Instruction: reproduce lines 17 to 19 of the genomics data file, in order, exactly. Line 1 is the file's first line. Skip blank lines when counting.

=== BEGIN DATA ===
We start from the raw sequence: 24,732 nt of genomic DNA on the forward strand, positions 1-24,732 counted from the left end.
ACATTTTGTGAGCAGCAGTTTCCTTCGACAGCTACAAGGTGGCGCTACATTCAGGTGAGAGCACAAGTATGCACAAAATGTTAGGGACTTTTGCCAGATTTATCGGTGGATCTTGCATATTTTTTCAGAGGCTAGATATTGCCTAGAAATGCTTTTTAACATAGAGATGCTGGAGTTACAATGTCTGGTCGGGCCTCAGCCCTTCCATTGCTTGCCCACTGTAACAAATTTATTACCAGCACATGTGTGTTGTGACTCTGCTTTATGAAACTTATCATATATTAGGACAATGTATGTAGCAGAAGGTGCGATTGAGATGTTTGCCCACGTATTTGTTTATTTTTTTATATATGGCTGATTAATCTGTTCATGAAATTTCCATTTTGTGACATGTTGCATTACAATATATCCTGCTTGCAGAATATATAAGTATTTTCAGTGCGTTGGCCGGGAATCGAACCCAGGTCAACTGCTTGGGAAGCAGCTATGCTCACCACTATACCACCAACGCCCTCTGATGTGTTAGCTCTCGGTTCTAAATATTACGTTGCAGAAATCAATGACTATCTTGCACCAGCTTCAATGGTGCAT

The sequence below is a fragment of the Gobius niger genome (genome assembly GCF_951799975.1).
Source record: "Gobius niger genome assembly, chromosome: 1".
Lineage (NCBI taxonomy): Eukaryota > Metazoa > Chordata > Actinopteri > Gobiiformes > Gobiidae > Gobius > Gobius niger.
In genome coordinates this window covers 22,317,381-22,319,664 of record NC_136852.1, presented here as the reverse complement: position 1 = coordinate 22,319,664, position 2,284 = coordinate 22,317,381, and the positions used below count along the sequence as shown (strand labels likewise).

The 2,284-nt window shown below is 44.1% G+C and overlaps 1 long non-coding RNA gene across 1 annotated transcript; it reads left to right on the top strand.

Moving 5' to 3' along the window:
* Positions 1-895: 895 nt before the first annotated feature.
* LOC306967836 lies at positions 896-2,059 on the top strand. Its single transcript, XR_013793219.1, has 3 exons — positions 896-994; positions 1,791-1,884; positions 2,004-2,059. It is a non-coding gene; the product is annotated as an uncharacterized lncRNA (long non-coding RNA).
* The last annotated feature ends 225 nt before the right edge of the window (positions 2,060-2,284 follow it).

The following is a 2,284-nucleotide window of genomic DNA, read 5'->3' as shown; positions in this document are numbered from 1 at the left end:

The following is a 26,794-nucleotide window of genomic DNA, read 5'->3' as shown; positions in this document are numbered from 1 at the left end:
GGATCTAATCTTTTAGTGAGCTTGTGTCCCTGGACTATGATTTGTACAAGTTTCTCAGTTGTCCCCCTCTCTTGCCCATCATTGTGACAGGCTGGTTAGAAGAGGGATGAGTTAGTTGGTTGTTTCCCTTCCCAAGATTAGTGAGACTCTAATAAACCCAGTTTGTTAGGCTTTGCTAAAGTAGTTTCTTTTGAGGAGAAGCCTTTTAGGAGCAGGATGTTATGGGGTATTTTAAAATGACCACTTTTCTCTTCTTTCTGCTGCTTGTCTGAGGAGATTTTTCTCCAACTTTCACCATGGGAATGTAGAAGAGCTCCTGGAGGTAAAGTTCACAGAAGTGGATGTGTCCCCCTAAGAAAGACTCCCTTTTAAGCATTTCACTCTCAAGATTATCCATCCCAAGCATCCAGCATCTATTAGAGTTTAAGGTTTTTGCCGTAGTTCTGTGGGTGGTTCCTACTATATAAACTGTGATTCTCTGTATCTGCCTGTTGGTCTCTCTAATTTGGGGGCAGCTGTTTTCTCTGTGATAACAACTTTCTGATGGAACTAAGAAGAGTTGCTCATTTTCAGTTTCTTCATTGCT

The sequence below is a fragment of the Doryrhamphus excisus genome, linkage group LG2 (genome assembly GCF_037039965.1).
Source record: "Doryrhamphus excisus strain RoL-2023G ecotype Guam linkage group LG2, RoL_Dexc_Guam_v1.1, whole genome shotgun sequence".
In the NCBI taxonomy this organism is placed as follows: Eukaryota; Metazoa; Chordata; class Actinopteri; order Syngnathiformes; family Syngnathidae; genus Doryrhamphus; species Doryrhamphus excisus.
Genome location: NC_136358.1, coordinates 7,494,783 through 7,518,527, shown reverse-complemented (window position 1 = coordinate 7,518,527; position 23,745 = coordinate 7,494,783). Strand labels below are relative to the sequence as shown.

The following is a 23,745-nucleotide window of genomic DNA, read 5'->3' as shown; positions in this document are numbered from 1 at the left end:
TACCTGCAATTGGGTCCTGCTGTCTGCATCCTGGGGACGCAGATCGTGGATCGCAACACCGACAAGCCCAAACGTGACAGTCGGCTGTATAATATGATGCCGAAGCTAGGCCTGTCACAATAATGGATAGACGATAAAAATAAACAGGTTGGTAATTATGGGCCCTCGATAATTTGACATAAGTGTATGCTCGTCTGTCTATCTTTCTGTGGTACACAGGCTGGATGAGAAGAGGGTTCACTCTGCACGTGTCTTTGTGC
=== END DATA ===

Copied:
In the NCBI taxonomy this organism is placed as follows: Eukaryota; Metazoa; Chordata; class Actinopteri; order Syngnathiformes; family Syngnathidae; genus Doryrhamphus; species Doryrhamphus excisus.
Genome location: NC_136358.1, coordinates 7,494,783 through 7,518,527, shown reverse-complemented (window position 1 = coordinate 7,518,527; position 23,745 = coordinate 7,494,783). Strand labels below are relative to the sequence as shown.

The following is a 23,745-nucleotide window of genomic DNA, read 5'->3' as shown; positions in this document are numbered from 1 at the left end: